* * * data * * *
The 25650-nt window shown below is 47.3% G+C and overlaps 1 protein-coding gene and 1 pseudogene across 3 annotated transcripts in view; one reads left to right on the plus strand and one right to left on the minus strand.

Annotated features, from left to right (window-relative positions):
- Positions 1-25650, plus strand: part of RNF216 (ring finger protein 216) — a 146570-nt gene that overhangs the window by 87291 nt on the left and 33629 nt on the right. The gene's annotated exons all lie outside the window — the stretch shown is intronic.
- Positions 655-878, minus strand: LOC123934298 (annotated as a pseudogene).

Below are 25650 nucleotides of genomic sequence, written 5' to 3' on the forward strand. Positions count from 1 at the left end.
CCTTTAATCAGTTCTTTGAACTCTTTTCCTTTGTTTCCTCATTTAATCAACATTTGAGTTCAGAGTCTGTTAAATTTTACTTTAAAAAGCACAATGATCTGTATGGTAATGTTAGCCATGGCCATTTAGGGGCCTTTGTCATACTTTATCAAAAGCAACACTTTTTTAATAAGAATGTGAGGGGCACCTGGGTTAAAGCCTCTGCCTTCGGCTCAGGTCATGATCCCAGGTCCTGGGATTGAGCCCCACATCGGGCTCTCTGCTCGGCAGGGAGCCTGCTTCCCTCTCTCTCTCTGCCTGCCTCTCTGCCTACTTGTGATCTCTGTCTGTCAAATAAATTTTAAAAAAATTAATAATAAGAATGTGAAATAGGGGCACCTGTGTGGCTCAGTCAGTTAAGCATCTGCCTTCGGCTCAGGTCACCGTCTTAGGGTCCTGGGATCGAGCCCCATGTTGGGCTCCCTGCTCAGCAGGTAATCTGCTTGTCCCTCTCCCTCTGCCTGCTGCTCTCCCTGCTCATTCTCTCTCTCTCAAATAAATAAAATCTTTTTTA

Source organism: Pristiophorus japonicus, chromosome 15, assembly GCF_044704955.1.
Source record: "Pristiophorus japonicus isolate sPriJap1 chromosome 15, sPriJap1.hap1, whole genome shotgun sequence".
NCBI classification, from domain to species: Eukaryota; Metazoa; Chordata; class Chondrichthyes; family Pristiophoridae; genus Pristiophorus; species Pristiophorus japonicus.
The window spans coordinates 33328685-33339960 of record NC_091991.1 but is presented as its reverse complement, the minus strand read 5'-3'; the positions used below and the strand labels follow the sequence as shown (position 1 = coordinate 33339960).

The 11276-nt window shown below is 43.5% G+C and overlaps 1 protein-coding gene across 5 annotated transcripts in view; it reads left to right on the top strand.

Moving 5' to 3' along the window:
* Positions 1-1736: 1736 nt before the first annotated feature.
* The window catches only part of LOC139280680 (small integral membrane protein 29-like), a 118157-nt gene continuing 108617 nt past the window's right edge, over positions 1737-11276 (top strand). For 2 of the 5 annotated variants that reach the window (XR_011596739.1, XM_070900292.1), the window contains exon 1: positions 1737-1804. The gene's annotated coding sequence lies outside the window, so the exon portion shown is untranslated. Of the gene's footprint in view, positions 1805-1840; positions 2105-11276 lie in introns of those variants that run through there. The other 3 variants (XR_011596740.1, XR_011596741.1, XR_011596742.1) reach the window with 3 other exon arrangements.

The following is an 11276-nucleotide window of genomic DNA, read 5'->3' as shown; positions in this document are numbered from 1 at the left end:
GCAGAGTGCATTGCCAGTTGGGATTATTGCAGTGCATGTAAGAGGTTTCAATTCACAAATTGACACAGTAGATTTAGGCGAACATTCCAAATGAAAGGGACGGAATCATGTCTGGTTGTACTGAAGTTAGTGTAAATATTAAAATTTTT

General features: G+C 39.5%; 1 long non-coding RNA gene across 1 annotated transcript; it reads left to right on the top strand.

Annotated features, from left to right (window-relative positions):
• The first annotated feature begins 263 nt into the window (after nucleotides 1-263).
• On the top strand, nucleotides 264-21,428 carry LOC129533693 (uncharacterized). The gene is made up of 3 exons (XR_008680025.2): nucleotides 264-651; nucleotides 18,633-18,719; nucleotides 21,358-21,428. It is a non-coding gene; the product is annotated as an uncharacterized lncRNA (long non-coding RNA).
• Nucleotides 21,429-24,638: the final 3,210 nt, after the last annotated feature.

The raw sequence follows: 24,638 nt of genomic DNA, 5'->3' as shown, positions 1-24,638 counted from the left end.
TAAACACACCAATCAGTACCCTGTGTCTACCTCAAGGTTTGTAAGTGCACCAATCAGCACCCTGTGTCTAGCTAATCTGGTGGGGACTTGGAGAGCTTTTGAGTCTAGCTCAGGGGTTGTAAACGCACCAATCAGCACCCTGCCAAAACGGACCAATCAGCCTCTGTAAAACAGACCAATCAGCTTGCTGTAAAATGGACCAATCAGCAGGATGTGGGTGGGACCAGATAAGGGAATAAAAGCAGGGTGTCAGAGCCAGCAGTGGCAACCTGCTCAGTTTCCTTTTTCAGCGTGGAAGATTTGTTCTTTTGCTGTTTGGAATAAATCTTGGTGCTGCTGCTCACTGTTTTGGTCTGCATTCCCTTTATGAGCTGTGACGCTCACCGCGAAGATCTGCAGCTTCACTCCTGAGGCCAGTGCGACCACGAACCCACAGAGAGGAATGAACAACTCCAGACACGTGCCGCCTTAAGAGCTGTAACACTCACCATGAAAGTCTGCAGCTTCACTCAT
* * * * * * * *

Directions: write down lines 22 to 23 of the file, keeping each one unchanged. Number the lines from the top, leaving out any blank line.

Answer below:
The raw sequence follows: 24,638 nt of genomic DNA, 5'->3' as shown, positions 1-24,638 counted from the left end.
TAAACACACCAATCAGTACCCTGTGTCTACCTCAAGGTTTGTAAGTGCACCAATCAGCACCCTGTGTCTAGCTAATCTGGTGGGGACTTGGAGAGCTTTTGAGTCTAGCTCAGGGGTTGTAAACGCACCAATCAGCACCCTGCCAAAACGGACCAATCAGCCTCTGTAAAACAGACCAATCAGCTTGCTGTAAAATGGACCAATCAGCAGGATGTGGGTGGGACCAGATAAGGGAATAAAAGCAGGGTGTCAGAGCCAGCAGTGGCAACCTGCTCAGTTTCCTTTTTCAGCGTGGAAGATTTGTTCTTTTGCTGTTTGGAATAAATCTTGGTGCTGCTGCTCACTGTTTTGGTCTGCATTCCCTTTATGAGCTGTGACGCTCACCGCGAAGATCTGCAGCTTCACTCCTGAGGCCAGTGCGACCACGAACCCACAGAGAGGAATGAACAACTCCAGACACGTGCCGCCTTAAGAGCTGTAACACTCACCATGAAAGTCTGCAGCTTCACTCAT